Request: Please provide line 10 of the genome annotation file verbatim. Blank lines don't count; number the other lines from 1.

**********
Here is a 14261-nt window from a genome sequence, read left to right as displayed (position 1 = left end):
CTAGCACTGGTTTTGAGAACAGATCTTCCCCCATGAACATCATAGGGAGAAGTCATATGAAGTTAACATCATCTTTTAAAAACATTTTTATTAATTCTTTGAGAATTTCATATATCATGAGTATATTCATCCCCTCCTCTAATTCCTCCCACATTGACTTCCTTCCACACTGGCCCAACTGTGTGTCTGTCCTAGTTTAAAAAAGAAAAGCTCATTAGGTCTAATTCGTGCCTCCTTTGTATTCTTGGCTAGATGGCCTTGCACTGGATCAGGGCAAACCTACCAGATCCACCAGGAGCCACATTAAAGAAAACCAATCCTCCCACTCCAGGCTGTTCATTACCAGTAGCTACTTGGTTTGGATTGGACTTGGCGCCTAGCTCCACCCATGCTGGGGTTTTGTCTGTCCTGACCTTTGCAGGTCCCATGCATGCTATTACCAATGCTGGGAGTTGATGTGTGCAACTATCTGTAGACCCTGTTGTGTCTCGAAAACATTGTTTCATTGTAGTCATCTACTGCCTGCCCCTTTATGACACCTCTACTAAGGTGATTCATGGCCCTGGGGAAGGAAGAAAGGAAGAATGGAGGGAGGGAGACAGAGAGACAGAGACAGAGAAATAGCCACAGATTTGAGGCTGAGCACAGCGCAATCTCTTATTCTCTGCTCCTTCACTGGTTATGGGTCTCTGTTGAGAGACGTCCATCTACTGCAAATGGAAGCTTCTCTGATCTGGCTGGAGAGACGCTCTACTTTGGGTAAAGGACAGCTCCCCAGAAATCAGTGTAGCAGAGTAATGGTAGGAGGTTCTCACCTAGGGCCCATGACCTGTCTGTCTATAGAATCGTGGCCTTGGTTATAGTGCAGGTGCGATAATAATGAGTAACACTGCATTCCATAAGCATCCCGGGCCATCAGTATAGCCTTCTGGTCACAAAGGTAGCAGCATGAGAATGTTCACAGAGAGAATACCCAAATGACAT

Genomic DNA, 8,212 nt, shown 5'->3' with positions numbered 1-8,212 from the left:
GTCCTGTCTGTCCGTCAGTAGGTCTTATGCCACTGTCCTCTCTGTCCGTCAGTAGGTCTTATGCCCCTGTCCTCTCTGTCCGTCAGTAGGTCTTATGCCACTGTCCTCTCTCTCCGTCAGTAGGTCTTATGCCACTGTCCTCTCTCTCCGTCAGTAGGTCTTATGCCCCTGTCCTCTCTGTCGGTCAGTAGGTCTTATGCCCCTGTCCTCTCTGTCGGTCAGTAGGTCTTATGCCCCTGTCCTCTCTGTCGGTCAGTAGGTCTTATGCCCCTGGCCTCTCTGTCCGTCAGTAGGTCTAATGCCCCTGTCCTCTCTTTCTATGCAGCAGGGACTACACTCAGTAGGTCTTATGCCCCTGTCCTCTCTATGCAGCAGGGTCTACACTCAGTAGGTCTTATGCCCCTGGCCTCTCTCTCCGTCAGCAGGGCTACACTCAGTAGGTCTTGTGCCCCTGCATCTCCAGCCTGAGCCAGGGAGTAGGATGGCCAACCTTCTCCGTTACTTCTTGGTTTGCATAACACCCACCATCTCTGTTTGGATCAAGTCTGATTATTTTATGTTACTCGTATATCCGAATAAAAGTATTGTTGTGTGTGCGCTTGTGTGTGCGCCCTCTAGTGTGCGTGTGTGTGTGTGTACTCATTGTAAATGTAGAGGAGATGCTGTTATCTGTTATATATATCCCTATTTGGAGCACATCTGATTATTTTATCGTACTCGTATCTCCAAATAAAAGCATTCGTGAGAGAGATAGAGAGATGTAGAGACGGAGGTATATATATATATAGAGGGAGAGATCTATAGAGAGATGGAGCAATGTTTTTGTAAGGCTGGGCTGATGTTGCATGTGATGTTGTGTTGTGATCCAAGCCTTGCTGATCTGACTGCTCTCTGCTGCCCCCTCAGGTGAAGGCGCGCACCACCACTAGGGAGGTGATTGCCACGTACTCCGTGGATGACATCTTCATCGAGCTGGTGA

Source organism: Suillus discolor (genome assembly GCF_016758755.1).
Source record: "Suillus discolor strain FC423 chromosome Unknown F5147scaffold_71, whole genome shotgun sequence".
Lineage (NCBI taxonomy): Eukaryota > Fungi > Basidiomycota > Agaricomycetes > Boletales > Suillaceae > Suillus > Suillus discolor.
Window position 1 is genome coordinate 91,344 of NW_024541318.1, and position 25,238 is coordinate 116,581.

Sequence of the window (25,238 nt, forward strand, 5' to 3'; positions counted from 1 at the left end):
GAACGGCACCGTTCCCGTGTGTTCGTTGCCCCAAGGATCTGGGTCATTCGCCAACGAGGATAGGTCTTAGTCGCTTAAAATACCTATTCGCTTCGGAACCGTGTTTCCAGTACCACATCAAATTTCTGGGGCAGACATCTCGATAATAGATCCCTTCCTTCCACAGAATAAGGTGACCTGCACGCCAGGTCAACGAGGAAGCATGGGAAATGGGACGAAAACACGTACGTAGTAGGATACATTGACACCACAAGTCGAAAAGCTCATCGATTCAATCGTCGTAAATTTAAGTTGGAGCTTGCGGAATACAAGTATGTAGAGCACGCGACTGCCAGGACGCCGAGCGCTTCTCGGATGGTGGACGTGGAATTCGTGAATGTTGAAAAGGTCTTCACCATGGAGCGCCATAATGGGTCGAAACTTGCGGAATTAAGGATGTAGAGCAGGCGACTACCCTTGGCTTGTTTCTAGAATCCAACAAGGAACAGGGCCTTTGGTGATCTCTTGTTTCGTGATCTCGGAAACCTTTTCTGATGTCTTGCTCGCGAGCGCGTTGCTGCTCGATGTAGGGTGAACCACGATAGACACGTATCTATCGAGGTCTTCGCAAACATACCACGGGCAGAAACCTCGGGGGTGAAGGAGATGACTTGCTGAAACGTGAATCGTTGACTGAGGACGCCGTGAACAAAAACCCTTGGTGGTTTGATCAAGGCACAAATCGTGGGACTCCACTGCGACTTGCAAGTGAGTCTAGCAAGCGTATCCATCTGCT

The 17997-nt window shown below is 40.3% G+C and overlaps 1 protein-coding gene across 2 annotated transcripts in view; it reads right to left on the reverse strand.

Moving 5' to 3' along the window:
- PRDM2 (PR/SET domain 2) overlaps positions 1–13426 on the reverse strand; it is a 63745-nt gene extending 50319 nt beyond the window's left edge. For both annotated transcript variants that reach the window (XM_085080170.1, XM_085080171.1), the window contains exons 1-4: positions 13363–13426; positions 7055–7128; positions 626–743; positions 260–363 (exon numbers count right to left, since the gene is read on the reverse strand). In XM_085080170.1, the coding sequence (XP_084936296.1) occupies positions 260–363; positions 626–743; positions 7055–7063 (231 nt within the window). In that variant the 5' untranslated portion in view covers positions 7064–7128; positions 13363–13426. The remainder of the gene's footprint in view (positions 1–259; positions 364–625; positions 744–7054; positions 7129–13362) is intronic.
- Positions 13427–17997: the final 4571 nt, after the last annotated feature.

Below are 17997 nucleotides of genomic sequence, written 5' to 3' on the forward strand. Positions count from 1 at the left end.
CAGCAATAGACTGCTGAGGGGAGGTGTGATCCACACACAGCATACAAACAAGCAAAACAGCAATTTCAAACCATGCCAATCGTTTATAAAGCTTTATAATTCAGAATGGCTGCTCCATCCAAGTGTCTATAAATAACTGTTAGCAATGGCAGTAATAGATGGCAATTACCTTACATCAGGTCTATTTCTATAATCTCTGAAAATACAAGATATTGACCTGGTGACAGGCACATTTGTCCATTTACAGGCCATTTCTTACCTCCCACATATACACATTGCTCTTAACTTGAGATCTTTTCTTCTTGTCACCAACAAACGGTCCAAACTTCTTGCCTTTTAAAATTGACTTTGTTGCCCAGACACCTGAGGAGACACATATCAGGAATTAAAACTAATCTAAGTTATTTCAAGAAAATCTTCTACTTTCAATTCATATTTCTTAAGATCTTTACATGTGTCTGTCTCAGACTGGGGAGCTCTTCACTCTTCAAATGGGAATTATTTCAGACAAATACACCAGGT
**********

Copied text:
GAACGGCACCGTTCCCGTGTGTTCGTTGCCCCAAGGATCTGGGTCATTCGCCAACGAGGATAGGTCTTAGTCGCTTAAAATACCTATTCGCTTCGGAACCGTGTTTCCAGTACCACATCAAATTTCTGGGGCAGACATCTCGATAATAGATCCCTTCCTTCCACAGAATAAGGTGACCTGCACGCCAGGTCAACGAGGAAGCATGGGAAATGGGACGAAAACACGTACGTAGTAGGATACATTGACACCACAAGTCGAAAAGCTCATCGATTCAATCGTCGTAAATTTAAGTTGGAGCTTGCGGAATACAAGTATGTAGAGCACGCGACTGCCAGGACGCCGAGCGCTTCTCGGATGGTGGACGTGGAATTCGTGAATGTTGAAAAGGTCTTCACCATGGAGCGCCATAATGGGTCGAAACTTGCGGAATTAAGGATGTAGAGCAGGCGACTACCCTTGGCTTGTTTCTAGAATCCAACAAGGAACAGGGCCTTTGGTGATCTCTTGTTTCGTGATCTCGGAAACCTTTTCTGATGTCTTGCTCGCGAGCGCGTTGCTGCTCGATGTAGGGTGAACCACGATAGACACGTATCTATCGAGGTCTTCGCAAACATACCACGGGCAGAAACCTCGGGGGTGAAGGAGATGACTTGCTGAAACGTGAATCGTTGACTGAGGACGCCGTGAACAAAAACCCTTGGTGGTTTGATCAAGGCACAAATCGTGGGACTCCACTGCGACTTGCAAGTGAGTCTAGCAAGCGTATCCATCTGCT